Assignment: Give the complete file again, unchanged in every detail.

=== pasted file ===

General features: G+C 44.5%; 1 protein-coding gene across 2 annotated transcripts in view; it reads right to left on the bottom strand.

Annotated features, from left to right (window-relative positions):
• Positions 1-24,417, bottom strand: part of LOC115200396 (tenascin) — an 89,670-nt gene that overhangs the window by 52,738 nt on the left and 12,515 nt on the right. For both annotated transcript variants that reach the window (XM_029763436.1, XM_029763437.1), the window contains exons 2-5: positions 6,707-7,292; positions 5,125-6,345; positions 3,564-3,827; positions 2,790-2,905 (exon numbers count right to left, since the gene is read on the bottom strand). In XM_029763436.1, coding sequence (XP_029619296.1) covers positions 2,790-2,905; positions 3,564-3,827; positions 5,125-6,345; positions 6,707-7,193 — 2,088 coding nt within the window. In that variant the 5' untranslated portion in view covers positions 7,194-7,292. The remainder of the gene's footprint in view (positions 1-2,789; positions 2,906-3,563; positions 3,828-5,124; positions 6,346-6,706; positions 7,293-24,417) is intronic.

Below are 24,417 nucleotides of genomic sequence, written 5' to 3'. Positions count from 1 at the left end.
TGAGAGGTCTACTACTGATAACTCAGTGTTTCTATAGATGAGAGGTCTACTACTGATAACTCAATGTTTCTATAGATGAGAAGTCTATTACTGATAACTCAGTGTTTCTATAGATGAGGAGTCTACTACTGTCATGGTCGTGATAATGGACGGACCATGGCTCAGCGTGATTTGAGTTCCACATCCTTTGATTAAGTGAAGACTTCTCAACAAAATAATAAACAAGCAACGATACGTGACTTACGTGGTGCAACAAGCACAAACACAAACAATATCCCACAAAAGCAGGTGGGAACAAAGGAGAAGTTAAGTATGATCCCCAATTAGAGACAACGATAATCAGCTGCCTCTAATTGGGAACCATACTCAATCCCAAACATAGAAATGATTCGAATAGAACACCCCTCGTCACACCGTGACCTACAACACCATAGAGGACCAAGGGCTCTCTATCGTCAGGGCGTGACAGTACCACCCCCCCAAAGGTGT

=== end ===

General features: G+C 44.5%; 1 protein-coding gene across 2 annotated transcripts in view; it reads right to left on the bottom strand.

Annotated features, from left to right (window-relative positions):
• Positions 1-24,417, bottom strand: part of LOC115200396 (tenascin) — an 89,670-nt gene that overhangs the window by 52,738 nt on the left and 12,515 nt on the right. For both annotated transcript variants that reach the window (XM_029763436.1, XM_029763437.1), the window contains exons 2-5: positions 6,707-7,292; positions 5,125-6,345; positions 3,564-3,827; positions 2,790-2,905 (exon numbers count right to left, since the gene is read on the bottom strand). In XM_029763436.1, coding sequence (XP_029619296.1) covers positions 2,790-2,905; positions 3,564-3,827; positions 5,125-6,345; positions 6,707-7,193 — 2,088 coding nt within the window. In that variant the 5' untranslated portion in view covers positions 7,194-7,292. The remainder of the gene's footprint in view (positions 1-2,789; positions 2,906-3,563; positions 3,828-5,124; positions 6,346-6,706; positions 7,293-24,417) is intronic.

Below are 24,417 nucleotides of genomic sequence, written 5' to 3'. Positions count from 1 at the left end.
TGAGAGGTCTACTACTGATAACTCAGTGTTTCTATAGATGAGAGGTCTACTACTGATAACTCAATGTTTCTATAGATGAGAAGTCTATTACTGATAACTCAGTGTTTCTATAGATGAGGAGTCTACTACTGTCATGGTCGTGATAATGGACGGACCATGGCTCAGCGTGATTTGAGTTCCACATCCTTTGATTAAGTGAAGACTTCTCAACAAAATAATAAACAAGCAACGATACGTGACTTACGTGGTGCAACAAGCACAAACACAAACAATATCCCACAAAAGCAGGTGGGAACAAAGGAGAAGTTAAGTATGATCCCCAATTAGAGACAACGATAATCAGCTGCCTCTAATTGGGAACCATACTCAATCCCAAACATAGAAATGATTCGAATAGAACACCCCTCGTCACACCGTGACCTACAACACCATAGAGGACCAAGGGCTCTCTATCGTCAGGGCGTGACAGTACCACCCCCCCAAAGGTGT